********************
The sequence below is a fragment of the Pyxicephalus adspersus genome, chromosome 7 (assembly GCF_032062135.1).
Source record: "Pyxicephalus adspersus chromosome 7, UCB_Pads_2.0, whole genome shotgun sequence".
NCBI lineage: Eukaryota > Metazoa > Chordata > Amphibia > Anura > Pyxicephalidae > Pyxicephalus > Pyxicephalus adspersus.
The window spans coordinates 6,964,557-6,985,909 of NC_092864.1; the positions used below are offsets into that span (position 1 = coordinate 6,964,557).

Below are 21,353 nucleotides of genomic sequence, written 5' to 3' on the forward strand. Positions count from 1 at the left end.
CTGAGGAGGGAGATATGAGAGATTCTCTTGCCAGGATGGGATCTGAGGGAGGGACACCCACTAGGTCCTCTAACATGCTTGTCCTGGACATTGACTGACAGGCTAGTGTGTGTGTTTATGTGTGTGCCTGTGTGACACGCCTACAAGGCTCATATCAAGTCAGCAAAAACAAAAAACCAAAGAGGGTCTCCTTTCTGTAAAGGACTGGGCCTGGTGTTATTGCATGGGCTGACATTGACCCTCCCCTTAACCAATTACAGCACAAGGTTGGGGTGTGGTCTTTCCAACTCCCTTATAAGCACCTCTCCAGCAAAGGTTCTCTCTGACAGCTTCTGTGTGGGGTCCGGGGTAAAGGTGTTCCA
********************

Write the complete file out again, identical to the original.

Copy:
The sequence below is a fragment of the Pyxicephalus adspersus genome, chromosome 7 (assembly GCF_032062135.1).
Source record: "Pyxicephalus adspersus chromosome 7, UCB_Pads_2.0, whole genome shotgun sequence".
NCBI lineage: Eukaryota > Metazoa > Chordata > Amphibia > Anura > Pyxicephalidae > Pyxicephalus > Pyxicephalus adspersus.
The window spans coordinates 6,964,557-6,985,909 of NC_092864.1; the positions used below are offsets into that span (position 1 = coordinate 6,964,557).

Below are 21,353 nucleotides of genomic sequence, written 5' to 3' on the forward strand. Positions count from 1 at the left end.
CTGAGGAGGGAGATATGAGAGATTCTCTTGCCAGGATGGGATCTGAGGGAGGGACACCCACTAGGTCCTCTAACATGCTTGTCCTGGACATTGACTGACAGGCTAGTGTGTGTGTTTATGTGTGTGCCTGTGTGACACGCCTACAAGGCTCATATCAAGTCAGCAAAAACAAAAAACCAAAGAGGGTCTCCTTTCTGTAAAGGACTGGGCCTGGTGTTATTGCATGGGCTGACATTGACCCTCCCCTTAACCAATTACAGCACAAGGTTGGGGTGTGGTCTTTCCAACTCCCTTATAAGCACCTCTCCAGCAAAGGTTCTCTCTGACAGCTTCTGTGTGGGGTCCGGGGTAAAGGTGTTCCA